"Don’t give the ongoing violence in Kokrajhar and other districts a communal colour"
The ongoing violence in Kokrajhar and neighbouring districts of Assam was not a Hindu-Muslim issue but a fight between people of Indian origin, including Indian Muslims, on the one side and “illegal Bangladeshi immigrants” on the other and should thus not be given a communal colour, Bharatiya Janata Party (BJP) national president Nitin Gadkari said here on Tuesday.
Mr. Gadkari, who was speaking at a discussion on “Bodo Hindus — Refugees in their own land: Bangladeshi Muslim infiltrators — the new kingmakers in an Indian State?” organised by the Dr. Syama Prasad Mookerjee Research Foundation here, said the fact that Congress Chief Minister Tarun Gogoi had said the Centre was late in deploying the Army and Bodo leaders indicated that directions had been issued to the Border Security Force not to fire live ammunition at “Bangladeshi infiltrators” exposing the Union government’s stance.
Accusing the Congress of playing vote-bank politics in the region since Independence, Mr. Gadkari said the present flare-up was a manifestation of this flawed policy. He said 50 km of the 272-km border with Bangladesh was still porous and people were entering through this open area with weapons, attacking locals and grabbing their land while the government was not doing anything.“We had a meeting of the National Democratic Alliance partners today [Tuesday] and would be raising this issue in both houses of Parliament on Wednesday. A protest has also been planned at Jantar Mantar and BJP MPs would be donating a month’s salary for the victims of the Assam violence.”
Describing the violence, as “a big national problem” and not one of Bodo people or Assam alone, Mr. Gadkari said it is not a political issue and the BJP would not allow it to be made one.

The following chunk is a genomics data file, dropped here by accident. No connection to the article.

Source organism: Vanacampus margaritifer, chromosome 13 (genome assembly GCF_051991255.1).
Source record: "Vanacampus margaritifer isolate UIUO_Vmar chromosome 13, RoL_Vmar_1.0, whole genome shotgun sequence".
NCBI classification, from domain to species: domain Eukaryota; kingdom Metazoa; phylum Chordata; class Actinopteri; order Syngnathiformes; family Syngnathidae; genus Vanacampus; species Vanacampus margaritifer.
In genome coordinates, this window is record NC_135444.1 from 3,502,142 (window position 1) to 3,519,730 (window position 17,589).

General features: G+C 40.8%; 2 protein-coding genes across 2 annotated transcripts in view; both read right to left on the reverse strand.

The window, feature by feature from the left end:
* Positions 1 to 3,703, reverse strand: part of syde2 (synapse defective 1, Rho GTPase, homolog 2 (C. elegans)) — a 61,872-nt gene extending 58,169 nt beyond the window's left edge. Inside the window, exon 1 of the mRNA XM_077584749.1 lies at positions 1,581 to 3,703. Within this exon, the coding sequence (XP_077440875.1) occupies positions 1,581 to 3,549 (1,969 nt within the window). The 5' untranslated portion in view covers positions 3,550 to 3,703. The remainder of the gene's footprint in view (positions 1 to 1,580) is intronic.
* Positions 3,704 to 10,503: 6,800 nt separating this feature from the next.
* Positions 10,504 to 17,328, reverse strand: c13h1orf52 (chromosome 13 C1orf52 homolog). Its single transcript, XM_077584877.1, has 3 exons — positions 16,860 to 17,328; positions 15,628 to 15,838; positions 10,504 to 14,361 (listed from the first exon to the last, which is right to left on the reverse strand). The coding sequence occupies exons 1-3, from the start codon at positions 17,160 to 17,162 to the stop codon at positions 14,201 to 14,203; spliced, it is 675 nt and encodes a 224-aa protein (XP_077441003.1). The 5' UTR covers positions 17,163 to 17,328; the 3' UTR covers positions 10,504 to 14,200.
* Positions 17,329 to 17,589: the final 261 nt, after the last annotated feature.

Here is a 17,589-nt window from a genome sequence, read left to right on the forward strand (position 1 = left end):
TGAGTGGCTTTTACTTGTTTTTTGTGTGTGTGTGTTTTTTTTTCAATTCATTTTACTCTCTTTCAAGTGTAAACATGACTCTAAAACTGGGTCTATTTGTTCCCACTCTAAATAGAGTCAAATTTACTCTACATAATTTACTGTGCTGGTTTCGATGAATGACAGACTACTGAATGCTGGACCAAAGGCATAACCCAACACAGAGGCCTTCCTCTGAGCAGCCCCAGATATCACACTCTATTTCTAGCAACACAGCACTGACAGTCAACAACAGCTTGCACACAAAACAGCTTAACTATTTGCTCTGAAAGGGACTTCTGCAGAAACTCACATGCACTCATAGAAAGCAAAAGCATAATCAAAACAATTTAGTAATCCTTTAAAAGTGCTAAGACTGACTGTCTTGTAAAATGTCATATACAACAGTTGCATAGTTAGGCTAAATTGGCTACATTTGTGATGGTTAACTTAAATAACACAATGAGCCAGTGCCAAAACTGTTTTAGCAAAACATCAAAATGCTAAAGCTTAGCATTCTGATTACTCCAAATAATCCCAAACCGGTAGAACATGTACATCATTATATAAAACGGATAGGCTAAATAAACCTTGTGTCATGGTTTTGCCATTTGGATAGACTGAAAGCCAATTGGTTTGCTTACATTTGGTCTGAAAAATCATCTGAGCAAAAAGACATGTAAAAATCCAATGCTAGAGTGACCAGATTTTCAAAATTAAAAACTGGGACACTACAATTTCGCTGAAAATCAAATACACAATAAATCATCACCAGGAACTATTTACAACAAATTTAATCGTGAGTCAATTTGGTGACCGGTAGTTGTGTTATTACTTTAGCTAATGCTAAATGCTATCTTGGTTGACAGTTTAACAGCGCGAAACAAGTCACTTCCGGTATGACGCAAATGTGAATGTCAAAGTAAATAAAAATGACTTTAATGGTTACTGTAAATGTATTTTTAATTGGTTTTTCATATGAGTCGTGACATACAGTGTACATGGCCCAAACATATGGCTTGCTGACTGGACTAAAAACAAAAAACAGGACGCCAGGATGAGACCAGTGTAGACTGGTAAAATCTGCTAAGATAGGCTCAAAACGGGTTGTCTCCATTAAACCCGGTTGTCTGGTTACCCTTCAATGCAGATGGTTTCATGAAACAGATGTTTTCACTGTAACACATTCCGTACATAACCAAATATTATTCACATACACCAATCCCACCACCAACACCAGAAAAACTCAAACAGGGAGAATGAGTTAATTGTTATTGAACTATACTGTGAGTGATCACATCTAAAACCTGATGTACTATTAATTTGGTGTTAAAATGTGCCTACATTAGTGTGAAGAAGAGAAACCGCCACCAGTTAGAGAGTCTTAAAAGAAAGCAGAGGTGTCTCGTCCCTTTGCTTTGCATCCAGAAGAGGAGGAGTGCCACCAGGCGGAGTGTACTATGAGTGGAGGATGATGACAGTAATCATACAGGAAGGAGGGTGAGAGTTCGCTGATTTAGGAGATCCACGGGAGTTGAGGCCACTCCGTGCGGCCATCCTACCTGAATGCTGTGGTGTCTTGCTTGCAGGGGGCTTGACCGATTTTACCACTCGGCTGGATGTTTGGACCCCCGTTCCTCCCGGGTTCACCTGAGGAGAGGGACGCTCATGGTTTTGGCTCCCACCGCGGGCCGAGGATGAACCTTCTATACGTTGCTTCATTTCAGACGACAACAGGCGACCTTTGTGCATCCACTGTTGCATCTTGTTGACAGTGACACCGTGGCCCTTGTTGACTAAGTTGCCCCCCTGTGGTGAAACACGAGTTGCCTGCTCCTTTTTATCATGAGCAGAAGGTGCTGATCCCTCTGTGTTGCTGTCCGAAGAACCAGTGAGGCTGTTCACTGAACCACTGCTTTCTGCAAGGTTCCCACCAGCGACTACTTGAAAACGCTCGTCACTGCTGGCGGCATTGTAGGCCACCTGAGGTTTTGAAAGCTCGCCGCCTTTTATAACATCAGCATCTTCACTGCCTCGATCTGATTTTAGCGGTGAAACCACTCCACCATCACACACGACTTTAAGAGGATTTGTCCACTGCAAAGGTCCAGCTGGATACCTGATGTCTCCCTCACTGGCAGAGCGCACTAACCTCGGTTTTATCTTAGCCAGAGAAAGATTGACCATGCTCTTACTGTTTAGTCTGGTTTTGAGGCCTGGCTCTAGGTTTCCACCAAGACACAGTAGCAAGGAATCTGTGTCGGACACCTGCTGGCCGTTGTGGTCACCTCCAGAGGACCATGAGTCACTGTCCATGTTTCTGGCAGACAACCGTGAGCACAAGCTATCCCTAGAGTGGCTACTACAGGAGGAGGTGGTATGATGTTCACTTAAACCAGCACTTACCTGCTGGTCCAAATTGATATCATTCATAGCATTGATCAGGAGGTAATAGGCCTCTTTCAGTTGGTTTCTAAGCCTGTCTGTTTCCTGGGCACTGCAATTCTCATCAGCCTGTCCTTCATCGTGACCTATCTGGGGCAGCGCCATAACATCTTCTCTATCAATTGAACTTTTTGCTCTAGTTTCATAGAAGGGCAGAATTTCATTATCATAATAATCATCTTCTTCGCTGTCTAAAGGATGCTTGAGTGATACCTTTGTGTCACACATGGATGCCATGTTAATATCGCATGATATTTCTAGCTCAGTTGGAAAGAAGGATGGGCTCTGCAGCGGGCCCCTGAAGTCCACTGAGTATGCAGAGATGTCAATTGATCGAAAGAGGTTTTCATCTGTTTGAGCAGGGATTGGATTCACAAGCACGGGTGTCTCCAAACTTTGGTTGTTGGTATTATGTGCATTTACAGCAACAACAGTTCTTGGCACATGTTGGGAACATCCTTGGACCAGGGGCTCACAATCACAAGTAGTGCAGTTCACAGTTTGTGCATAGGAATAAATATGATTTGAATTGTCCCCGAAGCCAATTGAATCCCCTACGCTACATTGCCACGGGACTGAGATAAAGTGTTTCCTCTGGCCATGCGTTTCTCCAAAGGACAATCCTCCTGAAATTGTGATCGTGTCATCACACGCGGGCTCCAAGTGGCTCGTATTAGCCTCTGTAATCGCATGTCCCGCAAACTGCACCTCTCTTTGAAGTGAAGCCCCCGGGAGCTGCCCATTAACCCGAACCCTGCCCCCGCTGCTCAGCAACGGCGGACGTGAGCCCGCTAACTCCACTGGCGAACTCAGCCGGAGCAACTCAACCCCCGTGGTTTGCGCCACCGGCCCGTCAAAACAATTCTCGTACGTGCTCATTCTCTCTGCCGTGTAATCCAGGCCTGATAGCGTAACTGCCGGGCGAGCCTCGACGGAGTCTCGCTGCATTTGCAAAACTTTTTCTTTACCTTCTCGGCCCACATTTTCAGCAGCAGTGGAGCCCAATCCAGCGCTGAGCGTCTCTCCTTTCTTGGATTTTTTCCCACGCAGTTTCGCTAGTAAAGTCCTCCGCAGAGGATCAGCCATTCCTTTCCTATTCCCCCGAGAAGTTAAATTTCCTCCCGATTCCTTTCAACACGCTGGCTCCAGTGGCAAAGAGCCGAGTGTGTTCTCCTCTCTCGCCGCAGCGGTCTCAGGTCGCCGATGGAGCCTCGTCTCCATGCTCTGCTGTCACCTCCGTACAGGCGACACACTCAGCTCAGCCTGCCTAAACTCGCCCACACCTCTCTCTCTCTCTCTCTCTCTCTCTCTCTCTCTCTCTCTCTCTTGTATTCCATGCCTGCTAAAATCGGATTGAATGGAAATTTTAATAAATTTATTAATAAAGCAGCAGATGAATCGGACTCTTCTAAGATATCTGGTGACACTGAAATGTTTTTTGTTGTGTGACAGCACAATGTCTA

“It is a simple question of infiltration in the area by people of foreign origin. Will we keep our doors open, allow them to attack people of Indian origin, and grab their properties just because of vote bank politics?” he asked.
Demanding that the border with Bangladesh be sealed and the “infiltrators” pushed back, Mr. Gadkari hoped that Prime Minister Manmohan Singh would take some steps in this regard.
Earlier, a Bodo social worker from Kokrajhar Pratibha Brahma narrated specific instances of violence against the community by marauding miscreants.
‘They want to grab land’
Deputy Chairman of the Bodoland Territorial Council (BTC) Kampa Borgoyari said the people behind the attacks were those who had been opposing the BTC formed in 2003 to protect the rights of the tribal Bodos and other non-Bodos. He claimed that the problem of infiltration from Bangladesh in the region was so high that in Dhubri district, Muslims now comprised 94 per cent of the population. “They want to push the native people to the north and grab their land,” he insisted.
Rajya Sabha MP Biswajit Daimary of the Bodoland People’s Front said basically Bodos were acting like a wall between Bangladesh and the rest of Assam. “They are trying to break down this wall so that there is no more resistance to the infiltration,” he said.
Homeless in hometowns
Mr. Daimary said: “The entire violence appears pre-planned as canards are being spread by Muslim groups against the Bodos in a very systematic manner through both Delhi and Guwahati. It is unfortunate that we have been rendered homeless in our own towns.”
Kokrajhar MP S.K. Bwismuthiary made a fervent appeal to all Indians to stand as one in saving the indigenous people. “If India is really our country, it should stand up for us now. It is not a problem of Bodo or Assamese people, but of the whole country.’’
Journalist Swapan Dasgupta and former Assam Governor Lt. Gen. S.K. Sinha were among the others who spoke at the meet.